– Separation of earnings.
– Grouping of losses.
– Grouping small losses with larger profits (to overcome risk aversion).
– Separate small gains from larger losses (the profit of a small gain exceeds the profit of reducing a large loss by a small amount).
An example of the first rule is the possibility of winning a pool with a prize of 75,000 euros, against winning two pools of 50,000 and 25,000 euros respectively. According to the work done by Richard H. Thaler, 64% of the surveyed population prefer the second option. The examples for the other rules are as intuitive as the one mentioned. Regarding the second section, we prefer to pay a purchase of 50 € with a credit card in which we will group all the purchases of the month and will be included within the total invoice of supposing 790 € to pay the 50 € in cash at the time of the purchase.
Opening and Closing of Accounts
One of the most useful components for mental accounting trading is the decision when to leave an account open and when to close it. Consider the purchase of 1,000 shares of telephone to 10€, the initial investment is 10,000€ but the value of the same will fluctuate with the movements of the market, producing gains or losses in paper until we sell the securities. The mental accounting of these losses and gains is misleading and depends on the time variable, one of the basic intuitions is that an effective loss produces more pain than a loss on paper and because closing an account with losses produces pain, Mental accounting induces us to delay the decision to close losing trades and to advance the decision to close winning trades to feed our ego.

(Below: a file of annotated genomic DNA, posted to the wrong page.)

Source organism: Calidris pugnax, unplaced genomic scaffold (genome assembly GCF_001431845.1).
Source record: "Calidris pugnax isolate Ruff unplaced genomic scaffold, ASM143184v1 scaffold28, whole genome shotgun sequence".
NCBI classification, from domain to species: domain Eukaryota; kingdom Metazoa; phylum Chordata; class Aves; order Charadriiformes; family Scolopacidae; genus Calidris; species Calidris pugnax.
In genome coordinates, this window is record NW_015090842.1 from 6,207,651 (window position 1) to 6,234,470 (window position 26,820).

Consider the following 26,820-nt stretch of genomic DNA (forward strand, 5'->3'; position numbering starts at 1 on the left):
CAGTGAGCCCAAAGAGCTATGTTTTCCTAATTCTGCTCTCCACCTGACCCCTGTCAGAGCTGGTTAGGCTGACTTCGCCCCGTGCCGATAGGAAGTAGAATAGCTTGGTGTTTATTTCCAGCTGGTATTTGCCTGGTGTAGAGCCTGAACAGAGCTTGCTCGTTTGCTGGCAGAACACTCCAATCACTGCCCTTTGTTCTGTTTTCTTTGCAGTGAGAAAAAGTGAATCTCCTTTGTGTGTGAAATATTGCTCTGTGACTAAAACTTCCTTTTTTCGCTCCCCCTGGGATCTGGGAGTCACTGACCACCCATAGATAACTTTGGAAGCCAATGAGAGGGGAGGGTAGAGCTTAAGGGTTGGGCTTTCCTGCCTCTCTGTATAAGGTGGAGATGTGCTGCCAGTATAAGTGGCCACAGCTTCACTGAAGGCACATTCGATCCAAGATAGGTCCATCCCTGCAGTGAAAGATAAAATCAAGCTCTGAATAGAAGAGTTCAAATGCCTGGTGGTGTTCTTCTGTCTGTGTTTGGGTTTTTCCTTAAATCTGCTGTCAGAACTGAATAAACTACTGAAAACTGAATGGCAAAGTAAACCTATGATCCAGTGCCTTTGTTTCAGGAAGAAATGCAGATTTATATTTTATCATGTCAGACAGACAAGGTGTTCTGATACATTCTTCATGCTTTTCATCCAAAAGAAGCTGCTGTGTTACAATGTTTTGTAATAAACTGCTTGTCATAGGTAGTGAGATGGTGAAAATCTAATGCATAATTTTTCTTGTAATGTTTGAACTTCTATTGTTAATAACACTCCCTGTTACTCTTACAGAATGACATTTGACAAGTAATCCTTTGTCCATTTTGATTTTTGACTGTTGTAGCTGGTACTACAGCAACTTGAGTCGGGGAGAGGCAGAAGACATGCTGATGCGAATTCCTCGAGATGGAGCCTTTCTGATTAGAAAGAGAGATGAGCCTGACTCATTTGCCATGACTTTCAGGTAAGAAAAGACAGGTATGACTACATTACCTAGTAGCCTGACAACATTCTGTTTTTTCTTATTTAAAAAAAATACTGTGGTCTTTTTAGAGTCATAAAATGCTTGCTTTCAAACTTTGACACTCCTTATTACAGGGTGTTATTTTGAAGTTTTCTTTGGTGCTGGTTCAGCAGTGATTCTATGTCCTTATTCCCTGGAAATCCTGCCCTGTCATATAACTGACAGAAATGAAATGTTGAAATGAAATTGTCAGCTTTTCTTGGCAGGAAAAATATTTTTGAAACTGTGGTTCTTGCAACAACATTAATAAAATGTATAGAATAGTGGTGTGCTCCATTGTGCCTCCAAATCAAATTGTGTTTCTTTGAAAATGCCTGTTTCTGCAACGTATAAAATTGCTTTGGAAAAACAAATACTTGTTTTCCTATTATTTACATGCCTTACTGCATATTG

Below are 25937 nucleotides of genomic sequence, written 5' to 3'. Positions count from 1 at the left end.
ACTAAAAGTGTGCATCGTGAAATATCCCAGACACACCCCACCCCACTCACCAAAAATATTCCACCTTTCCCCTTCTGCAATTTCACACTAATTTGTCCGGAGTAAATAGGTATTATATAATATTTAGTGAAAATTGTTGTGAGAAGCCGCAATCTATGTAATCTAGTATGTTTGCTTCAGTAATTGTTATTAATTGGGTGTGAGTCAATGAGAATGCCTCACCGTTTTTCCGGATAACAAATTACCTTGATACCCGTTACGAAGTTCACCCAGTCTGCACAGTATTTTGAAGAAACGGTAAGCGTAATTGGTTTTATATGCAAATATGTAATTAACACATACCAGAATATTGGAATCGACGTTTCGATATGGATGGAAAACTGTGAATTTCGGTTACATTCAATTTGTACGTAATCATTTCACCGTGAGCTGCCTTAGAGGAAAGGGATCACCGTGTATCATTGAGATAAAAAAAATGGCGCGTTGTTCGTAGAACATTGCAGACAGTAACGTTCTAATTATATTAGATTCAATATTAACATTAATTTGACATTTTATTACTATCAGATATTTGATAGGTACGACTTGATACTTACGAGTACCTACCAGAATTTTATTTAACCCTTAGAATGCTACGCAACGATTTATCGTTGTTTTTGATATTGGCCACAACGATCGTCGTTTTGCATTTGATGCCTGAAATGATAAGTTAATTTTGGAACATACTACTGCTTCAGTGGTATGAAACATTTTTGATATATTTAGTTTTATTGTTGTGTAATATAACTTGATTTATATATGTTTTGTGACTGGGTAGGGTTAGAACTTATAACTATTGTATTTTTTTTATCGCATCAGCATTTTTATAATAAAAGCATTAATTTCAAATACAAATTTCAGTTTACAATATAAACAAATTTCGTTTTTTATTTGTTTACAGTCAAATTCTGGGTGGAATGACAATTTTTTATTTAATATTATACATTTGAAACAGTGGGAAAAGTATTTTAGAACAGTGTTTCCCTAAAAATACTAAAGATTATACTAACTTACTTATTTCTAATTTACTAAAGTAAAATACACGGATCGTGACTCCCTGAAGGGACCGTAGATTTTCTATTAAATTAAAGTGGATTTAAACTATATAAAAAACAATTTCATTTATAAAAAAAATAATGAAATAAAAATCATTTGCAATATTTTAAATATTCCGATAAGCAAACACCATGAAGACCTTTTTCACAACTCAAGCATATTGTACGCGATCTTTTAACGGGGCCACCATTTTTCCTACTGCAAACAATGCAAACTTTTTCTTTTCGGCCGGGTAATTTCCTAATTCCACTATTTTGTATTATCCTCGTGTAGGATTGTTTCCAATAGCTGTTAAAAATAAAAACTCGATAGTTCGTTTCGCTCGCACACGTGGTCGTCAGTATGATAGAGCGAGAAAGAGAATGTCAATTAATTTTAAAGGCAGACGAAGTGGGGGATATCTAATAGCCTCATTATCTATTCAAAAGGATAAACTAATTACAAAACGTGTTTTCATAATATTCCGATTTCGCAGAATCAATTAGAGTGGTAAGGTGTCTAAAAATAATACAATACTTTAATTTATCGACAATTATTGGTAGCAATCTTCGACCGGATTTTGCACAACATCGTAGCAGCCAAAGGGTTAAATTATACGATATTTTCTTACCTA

Decision-Making: Grouping and Past Events
When we think of decision-making processes as a set of events that we can group together or dissociate, we must consider the importance of parenthesis localization in grouping together these events, because the pain produced by a loss is less if we can combine this loss with a higher gain, thus blurring its total effect.
Just as important are past events for decision making, if we are operating in the market and we are going to open a position, the results of past decisions will always affect the mental process of the new position. I would like to focus on the importance of real money, it is not the same to do this test sitting in the living room while we have coffee, that operating in the market while we gamble our savings.